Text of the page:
Top of the News: It’s tempting to say that the Dow has crossed 9,000 in anticipation of the failure of President Obama on healthcare reform. South Carolina Sen. Jim DeMint has said healthcare reform’s defeat will “break” Obama, be “his Waterloo.”
Financial reform has already been turned back, things are getting back to “normal” at Goldman Sachs and AIG chugs along with our tax dollars, privatizing profit and socializing losses.
According to a Bloomberg poll, only 49 percent of the U.S. “investing class” approves of the president, compared with 87 percent abroad. FDR “welcomed their hatred,” but the cautious centrist in the White House today has taken note and retreated from even modest reform. A tax on the richest to pay for healthcare will be the next to go.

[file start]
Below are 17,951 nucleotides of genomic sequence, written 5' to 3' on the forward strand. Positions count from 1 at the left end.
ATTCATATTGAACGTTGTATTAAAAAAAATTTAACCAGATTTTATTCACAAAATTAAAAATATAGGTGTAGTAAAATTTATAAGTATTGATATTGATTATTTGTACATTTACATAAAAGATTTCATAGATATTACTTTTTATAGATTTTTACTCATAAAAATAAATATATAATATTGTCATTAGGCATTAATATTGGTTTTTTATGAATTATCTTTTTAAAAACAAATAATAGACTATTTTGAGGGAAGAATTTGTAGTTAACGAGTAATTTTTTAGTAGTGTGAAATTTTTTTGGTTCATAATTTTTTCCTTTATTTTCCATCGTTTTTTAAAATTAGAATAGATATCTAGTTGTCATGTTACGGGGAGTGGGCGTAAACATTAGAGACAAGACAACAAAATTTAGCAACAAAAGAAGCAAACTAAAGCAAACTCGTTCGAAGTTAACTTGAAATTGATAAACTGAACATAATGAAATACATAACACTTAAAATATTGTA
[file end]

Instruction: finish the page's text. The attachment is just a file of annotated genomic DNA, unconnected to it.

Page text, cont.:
Of course the market commentators will cite earnings reports and economic news to justify the rally.
Yet the Dow remains strikingly disconnected from the real economy, just as the concerns diverge between those who primarily make their money from investing and those who work for wages.
The Dow shrugged off the scary news embedded in Wells Fargo and Morgan Stanley’s earnings, which disappointed because of the huge overhang in commercial real estate loans. And then there’s joblessness…
The Back Story: A total of 279,231 workers were let go in June as part of 2,763 mass layoffs, according to the federal Bureau of Labor Statistics. These are the big job cuts (more than 50 from a single employer) that must be reported, and although they don’t represent the entire layoff picture they are a bellwether of sorts.
The pace of mass layoffs moderated very slightly from May’s record — down 170. Manufacturing saw 27 percent of all mass layoff actions. Some 2 million American manufacturing jobs have been lost since the beginning of the recession, and the U.S. now has fewer workers employed in this sector than any other industrialized nation except France.
Today’s Econ Haiku:
Housing sales are up.
Does that mean recovery?
That’s a lot to buy